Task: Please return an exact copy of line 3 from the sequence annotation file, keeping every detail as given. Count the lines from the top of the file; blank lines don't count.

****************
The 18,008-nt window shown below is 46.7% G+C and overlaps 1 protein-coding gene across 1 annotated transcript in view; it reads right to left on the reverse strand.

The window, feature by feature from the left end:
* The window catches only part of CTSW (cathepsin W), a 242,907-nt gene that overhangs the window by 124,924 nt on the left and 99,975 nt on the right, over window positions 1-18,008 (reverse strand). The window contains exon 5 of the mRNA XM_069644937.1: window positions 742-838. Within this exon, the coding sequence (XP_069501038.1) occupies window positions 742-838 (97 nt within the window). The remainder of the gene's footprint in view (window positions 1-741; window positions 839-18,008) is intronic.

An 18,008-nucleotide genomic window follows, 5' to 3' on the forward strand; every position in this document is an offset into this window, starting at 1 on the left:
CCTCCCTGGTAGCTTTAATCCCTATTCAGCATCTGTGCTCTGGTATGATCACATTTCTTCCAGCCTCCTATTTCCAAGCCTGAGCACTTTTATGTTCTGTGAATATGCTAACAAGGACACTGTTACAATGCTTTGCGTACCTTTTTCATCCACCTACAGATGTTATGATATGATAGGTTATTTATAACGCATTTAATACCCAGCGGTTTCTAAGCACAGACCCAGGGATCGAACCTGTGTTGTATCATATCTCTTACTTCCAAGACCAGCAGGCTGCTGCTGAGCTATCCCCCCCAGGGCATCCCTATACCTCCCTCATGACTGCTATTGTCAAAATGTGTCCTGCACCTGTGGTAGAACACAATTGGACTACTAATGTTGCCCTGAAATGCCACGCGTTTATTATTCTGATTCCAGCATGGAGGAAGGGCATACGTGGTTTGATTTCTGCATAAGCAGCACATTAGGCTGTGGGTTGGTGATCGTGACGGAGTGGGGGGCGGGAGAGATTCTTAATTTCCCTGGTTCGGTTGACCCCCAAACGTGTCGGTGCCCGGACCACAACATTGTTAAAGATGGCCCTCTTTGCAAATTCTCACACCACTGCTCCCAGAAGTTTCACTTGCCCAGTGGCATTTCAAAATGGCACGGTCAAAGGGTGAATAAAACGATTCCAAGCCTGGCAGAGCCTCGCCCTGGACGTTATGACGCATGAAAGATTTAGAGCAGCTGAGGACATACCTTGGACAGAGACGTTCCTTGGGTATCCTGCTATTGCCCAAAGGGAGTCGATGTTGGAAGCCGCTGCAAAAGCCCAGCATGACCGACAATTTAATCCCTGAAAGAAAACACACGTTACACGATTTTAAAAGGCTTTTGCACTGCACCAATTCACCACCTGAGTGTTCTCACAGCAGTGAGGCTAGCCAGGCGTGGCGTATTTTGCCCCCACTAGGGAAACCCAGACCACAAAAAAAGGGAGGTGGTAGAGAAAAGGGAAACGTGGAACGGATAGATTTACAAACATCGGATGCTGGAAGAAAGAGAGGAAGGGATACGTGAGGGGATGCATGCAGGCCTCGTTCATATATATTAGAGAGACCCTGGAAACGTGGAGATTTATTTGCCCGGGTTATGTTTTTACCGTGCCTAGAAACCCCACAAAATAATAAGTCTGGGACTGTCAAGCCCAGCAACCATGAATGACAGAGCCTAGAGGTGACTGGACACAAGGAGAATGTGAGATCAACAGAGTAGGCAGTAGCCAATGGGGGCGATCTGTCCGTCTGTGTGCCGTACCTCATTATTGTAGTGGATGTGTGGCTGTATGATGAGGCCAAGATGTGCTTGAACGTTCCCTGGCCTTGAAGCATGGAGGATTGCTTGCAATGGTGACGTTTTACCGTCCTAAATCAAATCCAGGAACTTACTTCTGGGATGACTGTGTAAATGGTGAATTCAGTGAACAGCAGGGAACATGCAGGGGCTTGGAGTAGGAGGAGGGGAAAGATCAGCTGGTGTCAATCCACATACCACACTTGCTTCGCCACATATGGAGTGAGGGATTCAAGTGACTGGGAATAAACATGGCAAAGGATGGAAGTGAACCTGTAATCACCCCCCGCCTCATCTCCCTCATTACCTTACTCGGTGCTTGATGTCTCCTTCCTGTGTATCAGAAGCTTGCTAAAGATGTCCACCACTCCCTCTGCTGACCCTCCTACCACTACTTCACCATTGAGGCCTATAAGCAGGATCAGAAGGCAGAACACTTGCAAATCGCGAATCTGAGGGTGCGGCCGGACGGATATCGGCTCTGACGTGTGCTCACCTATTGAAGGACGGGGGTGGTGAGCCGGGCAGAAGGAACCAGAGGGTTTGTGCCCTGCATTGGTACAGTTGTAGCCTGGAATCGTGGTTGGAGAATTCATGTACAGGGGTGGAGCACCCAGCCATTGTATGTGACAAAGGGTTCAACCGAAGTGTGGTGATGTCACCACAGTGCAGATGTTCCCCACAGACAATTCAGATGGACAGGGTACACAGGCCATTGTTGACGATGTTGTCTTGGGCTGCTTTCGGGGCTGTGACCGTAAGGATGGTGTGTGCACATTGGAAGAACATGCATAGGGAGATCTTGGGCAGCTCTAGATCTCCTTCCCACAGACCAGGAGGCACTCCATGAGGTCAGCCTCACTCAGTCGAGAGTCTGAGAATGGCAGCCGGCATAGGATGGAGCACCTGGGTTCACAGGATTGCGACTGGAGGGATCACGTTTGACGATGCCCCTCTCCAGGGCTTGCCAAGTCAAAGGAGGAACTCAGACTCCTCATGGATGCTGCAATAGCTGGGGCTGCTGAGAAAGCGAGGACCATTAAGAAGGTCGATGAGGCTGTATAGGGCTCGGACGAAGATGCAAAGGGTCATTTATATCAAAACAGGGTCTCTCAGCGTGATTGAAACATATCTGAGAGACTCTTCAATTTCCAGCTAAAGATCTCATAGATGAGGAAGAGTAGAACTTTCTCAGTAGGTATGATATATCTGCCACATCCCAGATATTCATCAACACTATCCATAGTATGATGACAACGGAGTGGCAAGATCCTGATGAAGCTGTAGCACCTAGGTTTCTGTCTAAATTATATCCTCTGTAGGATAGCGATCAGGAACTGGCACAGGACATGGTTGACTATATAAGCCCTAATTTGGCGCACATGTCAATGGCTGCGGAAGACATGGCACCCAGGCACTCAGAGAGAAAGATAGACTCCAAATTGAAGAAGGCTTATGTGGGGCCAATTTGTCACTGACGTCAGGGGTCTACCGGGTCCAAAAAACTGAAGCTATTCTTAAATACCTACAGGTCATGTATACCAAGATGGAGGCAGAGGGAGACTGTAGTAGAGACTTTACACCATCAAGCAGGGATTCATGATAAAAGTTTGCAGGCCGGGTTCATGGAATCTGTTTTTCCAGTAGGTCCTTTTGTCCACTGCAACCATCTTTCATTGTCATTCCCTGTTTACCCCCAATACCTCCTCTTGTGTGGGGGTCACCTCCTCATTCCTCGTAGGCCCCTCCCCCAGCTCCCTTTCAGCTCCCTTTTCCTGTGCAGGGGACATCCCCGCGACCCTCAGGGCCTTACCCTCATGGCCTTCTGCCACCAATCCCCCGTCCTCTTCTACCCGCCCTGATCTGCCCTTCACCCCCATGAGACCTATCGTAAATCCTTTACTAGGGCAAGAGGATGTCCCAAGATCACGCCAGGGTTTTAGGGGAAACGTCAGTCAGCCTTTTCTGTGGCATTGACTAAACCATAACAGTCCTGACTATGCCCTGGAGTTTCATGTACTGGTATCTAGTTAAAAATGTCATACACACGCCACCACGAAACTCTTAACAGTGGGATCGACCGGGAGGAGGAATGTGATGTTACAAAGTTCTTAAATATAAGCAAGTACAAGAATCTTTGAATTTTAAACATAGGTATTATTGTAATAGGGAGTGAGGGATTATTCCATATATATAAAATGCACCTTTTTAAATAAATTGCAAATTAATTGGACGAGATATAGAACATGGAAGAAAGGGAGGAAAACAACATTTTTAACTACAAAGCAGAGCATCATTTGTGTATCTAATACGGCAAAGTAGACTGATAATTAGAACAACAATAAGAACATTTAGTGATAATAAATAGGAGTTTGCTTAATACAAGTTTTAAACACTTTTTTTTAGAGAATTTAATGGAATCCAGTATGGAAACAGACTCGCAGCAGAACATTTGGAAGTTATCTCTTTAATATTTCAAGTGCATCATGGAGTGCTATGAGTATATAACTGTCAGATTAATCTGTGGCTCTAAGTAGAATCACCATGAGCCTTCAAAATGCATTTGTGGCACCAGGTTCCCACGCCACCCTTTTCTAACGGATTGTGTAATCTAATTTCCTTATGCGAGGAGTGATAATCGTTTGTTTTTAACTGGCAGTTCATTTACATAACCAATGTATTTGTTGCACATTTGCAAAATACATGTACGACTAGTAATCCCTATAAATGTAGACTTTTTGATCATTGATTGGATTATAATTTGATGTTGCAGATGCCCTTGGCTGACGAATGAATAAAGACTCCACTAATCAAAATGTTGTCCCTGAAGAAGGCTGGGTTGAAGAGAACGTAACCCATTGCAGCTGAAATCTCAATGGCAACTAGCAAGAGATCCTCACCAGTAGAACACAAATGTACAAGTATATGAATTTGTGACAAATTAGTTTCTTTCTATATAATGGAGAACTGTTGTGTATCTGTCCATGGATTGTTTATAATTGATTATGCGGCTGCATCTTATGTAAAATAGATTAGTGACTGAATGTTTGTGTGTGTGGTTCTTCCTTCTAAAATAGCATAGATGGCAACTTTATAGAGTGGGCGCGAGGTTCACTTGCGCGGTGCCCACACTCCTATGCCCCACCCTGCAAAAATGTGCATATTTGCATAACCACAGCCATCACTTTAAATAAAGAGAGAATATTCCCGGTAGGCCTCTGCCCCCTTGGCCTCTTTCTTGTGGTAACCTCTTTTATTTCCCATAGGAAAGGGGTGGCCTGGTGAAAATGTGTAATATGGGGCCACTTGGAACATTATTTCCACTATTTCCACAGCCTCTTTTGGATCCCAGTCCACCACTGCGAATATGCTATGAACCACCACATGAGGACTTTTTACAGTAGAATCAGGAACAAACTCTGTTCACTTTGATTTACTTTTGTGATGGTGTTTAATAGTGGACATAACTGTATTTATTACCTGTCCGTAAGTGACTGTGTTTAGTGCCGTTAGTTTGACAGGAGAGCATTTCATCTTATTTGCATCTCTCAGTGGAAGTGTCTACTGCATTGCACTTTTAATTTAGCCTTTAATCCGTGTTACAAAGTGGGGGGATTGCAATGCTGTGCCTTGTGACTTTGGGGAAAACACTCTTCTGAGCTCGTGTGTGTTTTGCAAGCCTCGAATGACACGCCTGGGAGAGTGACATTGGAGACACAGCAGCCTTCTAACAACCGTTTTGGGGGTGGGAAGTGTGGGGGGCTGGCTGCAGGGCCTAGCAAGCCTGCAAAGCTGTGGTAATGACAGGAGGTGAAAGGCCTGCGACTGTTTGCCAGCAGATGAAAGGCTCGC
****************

* The window catches only part of CTSW (cathepsin W), a 242,907-nt gene that overhangs the window by 124,924 nt on the left and 99,975 nt on the right, over window positions 1-18,008 (reverse strand). The window contains exon 5 of the mRNA XM_069644937.1: window positions 742-838. Within this exon, the coding sequence (XP_069501038.1) occupies window positions 742-838 (97 nt within the window). The remainder of the gene's footprint in view (window positions 1-741; window positions 839-18,008) is intronic.